With Launch of Dynam.AI, Analytics Ventures Shifts to New Model
The debut Wednesday of Dynam.AI, a San Diego startup offering its expertise in artificial intelligence, also marks a shift that has been underway for the past year or so at Analytics Ventures, a local fund that invests in tech deals.
The small venture firm, which made traditional seed investments in a number of startups, including the healthtech companies CureMetrix and CureMatch, has evolved into a venture studio, according to managing partner Andreas Roell. As a venture studio, Roell said Analytics Ventures operates as more of a startup ecosystem, with the firm’s principals starting and growing their own companies in-house and providing business services for all.
Dynam.AI, which has developed a suite of AI algorithms and related software tools for business, represents the first in what Roell indicated would be a series of home-grown companies to roll out under the new business model. If all goes as planned, Roell said Analytics Ventures would unveil five more startups in coming months. In the future, the team plans to move each new company from concept to market validation in six months.
“We’re providing the end-to-end infrastructure for building companies from scratch—everything from back office [human resources] solutions and operations, all the way into our in-house AI lab, with 15 AI scientists we’ve been able to gather from around the world,” Roell said. “Our focus, as you know, is on artificial intelligence. So all of our ventures have AI as a key component of the venture.”
Artificial intelligence is not just “a nice-to-have” feature, Roell said. “It’s really sitting at the core, crux of our business.”
In describing their studio model, Roell said Analytics Ventures has moved into a building in San Diego’s Sorrento Mesa that was once occupied by WebSideStory, the analytics company founded in 1996 by Blaise Barrelet, who also founded Analytics Ventures. (Web Side Story went public in 2004, changed its name to Visual Sciences, and was acquired by Omniture for almost $400 million in 2008.)
The investment firm has brought together many of its startups in the Sorrento Mesa building, and “our entire ecosystem is 73 people now,” Roell said.
The decision to follow a venture studio model grew out of numerous requests from companies and institutions throughout the region “to be able to take advantage of our AI,” Roell said.
Dynam.AI was a direct outgrowth of that demand. Analytics Ventures started the company about 18 months ago. Now headed by Dave Ferrell, Roell said the company offers its proprietary technology through paid engagements, which enables the Dynam.AI team to customize their algorithms for each customer’s needs. Dynam.AI also can provide its technology as a Web-based “artificial intelligence as a service.”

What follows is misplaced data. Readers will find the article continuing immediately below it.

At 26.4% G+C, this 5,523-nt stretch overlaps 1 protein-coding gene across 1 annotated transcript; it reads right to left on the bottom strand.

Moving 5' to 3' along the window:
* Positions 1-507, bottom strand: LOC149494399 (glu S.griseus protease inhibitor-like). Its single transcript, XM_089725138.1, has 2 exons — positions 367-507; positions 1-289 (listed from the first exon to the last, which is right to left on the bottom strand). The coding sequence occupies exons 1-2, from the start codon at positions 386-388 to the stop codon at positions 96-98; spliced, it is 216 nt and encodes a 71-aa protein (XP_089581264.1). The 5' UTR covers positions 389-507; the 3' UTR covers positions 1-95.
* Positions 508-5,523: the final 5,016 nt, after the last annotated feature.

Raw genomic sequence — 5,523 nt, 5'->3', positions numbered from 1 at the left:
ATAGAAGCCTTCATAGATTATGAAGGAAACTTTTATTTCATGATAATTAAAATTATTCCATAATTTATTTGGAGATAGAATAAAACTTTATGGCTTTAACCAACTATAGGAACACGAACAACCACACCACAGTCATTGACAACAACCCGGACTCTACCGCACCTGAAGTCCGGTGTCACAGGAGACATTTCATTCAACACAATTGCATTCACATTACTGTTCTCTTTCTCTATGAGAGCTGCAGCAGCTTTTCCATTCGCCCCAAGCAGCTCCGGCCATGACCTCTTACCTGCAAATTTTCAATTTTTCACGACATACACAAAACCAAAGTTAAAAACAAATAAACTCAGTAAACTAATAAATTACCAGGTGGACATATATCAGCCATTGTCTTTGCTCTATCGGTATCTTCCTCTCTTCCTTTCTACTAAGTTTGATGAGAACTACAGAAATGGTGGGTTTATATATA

In a statement Wednesday, Analytics Ventures said: “Dynam.AI offers organizations the ability to solve real-world business problems in the areas of prediction, forecasting, detection, and recommendations. Common applications where these algorithms have shown superior results include pricing and inventory optimization, forecasting resource requirements or market trends, and maximizing customer conversions. Detection capabilities enable early identification of machine failures or maintenance needs, behavioral risk, non-compliance behaviors, and reinforcement learning for process control and optimization. The recommendation engine provides businesses, such as online content publishers or advertisers, a competitive advantage by optimizing content, incentives, and other user-focused offers such as maintenance plans.”
Roell, who was a digital marketing executive before joining Analytics Ventures in 2015, said he is heavily engaged on the operational side of the venture studio while another managing partner, Navid Alipour, is handling external relations. Analytic Ventures would invest, on average, about $1.5 million in seed funding in the companies that move forward, Roell said. When asked if that figure was hypothetical, he replied, “It’s hypothetical from the point of view that I’ve got budgets, and I’m trying to execute around that.”
Barrelet, who told me last year he had chronic lymphocytic leukemia, is not as involved in the effort, Roell said. Barrelet also is no longer identified as the CEO of CureMatch. “He’s been working hard at getting healthy,” Roell said.